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Better Health for Food Deserts: Are Mobile Farmers Markets the Answer?

Farmers markets on wheels may just be the new trend to solve the lack of nutritious, fresh food in food deserts around the nation.

An innovative way to tackle the obesity epidemic comes on four wheels, as mobile farmers' markets are working to solve the lack of nutritious, fresh food in food deserts around the nation.

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Voices From a Food Desert: Bayview-Hunters Point, San Francisco, CA

voices from a food desert in a San Francisco neighborhood


By most measures, San Francisco is experiencing boom times. According to the 2010 U.S. Census median household income is $72,947, and it ranks fourth in the country for highest cost of living. But San Francisco’s bounty is not distributed evenly, and this disparity is apparent as you cross Highway 101 into the section of the city known as Bayview-Hunters Point. This four-square mile corner in the southeastern part of San Francisco has a median household income of $46,025,with one in five individuals living below poverty level. More pointedly, the Environmental Protection Agency (EPA) has classified this slice of the city as a food desert, which are defined as low income areas with limited access to healthy, affordable foods.

This designation doesn’t mean that residents of Bayview-Hunters Point can’t find local restaurant and markets. On Third Street, the area’s main commercial strip, there is a Taco Bell/KFC combo, a McDonald’s and Walgreens; at Third and Donner Avenue, there’s a recent and welcome addition: Fresh & Easy, a chain grocery store that sells fresh produce. So it’s clear that the term food desert doesn’t paint a complete picture of this food landscape.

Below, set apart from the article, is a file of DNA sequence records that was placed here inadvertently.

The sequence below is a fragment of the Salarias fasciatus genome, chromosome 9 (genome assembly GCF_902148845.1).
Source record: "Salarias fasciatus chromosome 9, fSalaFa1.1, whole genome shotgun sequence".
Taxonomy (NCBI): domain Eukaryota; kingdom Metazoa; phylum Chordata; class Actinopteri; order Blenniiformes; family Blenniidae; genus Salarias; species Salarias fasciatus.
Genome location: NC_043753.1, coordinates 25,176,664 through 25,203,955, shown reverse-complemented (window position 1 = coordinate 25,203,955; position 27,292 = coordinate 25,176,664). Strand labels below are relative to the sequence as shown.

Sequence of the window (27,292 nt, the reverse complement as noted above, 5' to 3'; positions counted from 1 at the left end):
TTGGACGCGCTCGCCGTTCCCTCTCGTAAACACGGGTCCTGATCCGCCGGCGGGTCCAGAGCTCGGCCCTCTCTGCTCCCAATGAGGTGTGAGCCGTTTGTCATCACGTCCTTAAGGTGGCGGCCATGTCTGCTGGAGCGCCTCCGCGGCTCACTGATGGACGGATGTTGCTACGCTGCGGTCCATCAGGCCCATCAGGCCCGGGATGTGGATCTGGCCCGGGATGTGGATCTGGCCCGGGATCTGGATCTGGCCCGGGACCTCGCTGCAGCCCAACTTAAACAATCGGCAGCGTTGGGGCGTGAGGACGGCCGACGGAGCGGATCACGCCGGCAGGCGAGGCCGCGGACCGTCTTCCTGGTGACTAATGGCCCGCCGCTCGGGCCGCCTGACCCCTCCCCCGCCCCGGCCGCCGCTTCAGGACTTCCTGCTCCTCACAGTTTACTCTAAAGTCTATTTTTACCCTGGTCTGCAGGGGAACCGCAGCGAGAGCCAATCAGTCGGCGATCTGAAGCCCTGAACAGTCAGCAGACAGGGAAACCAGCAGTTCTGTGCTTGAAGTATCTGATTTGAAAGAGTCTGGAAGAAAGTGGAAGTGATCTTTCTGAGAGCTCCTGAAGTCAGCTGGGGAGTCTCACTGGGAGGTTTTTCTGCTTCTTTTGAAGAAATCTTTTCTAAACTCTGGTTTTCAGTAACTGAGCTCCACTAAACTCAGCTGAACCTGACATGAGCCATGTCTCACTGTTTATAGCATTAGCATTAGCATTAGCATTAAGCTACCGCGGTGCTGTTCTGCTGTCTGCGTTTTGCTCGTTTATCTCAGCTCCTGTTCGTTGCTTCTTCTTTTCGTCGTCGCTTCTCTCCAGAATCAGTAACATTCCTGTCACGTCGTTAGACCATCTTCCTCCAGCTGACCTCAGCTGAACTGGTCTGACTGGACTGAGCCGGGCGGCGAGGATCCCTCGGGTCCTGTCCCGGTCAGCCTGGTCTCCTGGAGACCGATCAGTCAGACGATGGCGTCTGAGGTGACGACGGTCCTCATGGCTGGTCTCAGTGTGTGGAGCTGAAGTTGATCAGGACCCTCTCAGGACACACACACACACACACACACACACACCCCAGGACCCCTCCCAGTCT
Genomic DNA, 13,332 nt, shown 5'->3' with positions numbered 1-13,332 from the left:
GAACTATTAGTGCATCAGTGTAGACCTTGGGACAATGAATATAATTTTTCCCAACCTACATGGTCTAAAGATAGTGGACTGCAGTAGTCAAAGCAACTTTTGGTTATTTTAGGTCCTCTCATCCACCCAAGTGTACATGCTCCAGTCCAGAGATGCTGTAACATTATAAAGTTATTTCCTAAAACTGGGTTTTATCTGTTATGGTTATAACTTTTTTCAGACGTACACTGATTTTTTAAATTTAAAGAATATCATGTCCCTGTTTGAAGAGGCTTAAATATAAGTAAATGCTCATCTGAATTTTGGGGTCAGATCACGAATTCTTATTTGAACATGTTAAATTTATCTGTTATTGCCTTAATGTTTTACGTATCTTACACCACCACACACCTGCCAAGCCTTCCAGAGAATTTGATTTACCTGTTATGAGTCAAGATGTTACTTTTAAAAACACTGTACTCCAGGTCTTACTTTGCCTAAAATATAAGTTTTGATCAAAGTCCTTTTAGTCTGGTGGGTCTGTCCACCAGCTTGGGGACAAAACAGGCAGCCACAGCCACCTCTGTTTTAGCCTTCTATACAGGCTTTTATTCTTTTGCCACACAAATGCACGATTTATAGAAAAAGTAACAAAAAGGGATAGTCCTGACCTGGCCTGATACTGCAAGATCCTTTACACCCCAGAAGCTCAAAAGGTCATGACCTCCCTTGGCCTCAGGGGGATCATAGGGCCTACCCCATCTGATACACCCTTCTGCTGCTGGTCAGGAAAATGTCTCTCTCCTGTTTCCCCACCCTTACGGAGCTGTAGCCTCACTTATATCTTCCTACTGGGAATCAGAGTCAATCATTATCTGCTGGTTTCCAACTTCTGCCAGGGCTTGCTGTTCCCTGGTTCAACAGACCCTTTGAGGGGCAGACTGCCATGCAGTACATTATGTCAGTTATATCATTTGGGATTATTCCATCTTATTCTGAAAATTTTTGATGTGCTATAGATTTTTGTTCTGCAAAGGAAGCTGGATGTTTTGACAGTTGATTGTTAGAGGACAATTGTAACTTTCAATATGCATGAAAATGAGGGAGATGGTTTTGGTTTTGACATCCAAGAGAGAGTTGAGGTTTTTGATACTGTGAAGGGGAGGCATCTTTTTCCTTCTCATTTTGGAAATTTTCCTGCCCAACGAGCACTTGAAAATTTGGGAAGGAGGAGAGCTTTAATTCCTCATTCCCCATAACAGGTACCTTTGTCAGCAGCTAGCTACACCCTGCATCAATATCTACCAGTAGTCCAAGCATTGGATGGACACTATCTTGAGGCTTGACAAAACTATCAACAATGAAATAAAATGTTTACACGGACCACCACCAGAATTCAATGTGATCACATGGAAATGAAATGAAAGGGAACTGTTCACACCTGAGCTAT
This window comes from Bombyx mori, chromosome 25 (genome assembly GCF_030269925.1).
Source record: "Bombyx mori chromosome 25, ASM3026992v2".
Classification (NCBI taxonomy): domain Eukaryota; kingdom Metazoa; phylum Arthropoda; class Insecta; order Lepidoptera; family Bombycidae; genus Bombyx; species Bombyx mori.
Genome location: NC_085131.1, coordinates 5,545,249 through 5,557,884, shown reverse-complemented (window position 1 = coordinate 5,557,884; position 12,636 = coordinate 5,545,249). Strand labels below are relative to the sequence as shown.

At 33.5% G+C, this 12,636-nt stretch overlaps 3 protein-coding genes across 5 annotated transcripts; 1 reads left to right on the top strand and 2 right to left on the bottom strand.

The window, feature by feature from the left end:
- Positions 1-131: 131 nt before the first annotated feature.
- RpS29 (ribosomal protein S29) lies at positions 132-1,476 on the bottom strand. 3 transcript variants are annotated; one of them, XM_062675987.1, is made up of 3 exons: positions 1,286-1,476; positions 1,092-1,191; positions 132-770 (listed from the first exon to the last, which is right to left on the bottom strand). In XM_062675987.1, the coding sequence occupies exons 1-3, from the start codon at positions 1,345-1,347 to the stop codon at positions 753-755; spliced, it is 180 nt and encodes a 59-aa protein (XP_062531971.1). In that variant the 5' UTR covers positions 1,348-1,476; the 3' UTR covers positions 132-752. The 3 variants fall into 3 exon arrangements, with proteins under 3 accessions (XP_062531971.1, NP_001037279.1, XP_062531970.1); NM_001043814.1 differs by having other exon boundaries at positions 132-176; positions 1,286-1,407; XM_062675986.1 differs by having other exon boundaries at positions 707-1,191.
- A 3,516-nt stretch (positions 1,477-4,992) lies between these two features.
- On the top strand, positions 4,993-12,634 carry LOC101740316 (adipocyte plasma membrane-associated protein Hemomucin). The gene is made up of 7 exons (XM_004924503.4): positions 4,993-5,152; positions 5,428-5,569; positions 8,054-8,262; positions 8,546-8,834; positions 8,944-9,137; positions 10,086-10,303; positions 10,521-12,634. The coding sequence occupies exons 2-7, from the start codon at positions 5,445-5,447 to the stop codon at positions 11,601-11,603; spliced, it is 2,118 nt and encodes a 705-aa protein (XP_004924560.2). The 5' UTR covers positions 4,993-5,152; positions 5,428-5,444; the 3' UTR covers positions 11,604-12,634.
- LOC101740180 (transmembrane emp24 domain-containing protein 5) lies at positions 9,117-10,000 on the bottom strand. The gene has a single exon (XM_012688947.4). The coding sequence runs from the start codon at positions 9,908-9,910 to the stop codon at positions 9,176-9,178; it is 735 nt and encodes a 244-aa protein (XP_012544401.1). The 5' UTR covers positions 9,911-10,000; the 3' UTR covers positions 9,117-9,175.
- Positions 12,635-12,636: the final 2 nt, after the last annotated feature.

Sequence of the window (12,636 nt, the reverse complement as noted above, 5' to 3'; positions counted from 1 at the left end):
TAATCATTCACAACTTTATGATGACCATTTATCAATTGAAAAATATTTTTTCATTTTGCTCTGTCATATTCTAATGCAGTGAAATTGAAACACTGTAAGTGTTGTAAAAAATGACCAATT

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This three-part series on food deserts is brought to you by GOOD with the support of Naked Juice

The Woodlawn section of Chicago’s South Side is not technically one of the city’s 23 neighborhoods designated as a food desert. However, those who live in the neighborhood, where more than 30 percent of households live below the poverty level, will tell you a different story: the grocery stores that are within walking distance do not have fresh fruits and vegetables.The few that do may not be affordable, and it’s just as difficult to get healthy produce as it is in South Side neighborhoods, which are officially designated food deserts by the USDA. “My husband and I had been living in the neighborhood for 20 years, and we couldn’t find any stores that carried fresh produce to shop at,” says Connie Spreen, executive director of Experimental Station, a cultural community group in the neighborhood.

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Swapping Hot Cheetos for Whole Wheat Bread: A Corner Store Redesign

In Philadelphia, the poorest and most obese big city in the nation, nearly half the kids in low-income neighborhoods shop at corner stores twice...

In Philadelphia, the poorest and most obese big city in the nation, nearly half the kids in low-income neighborhoods shop at corner stores twice a day. Researchers found that kids spent about a dollar and consumed roughly 340 calories at each visit, typically in the form of soda, chips, and candy. That’s 700 calories worth of junk, every day, five days a week.

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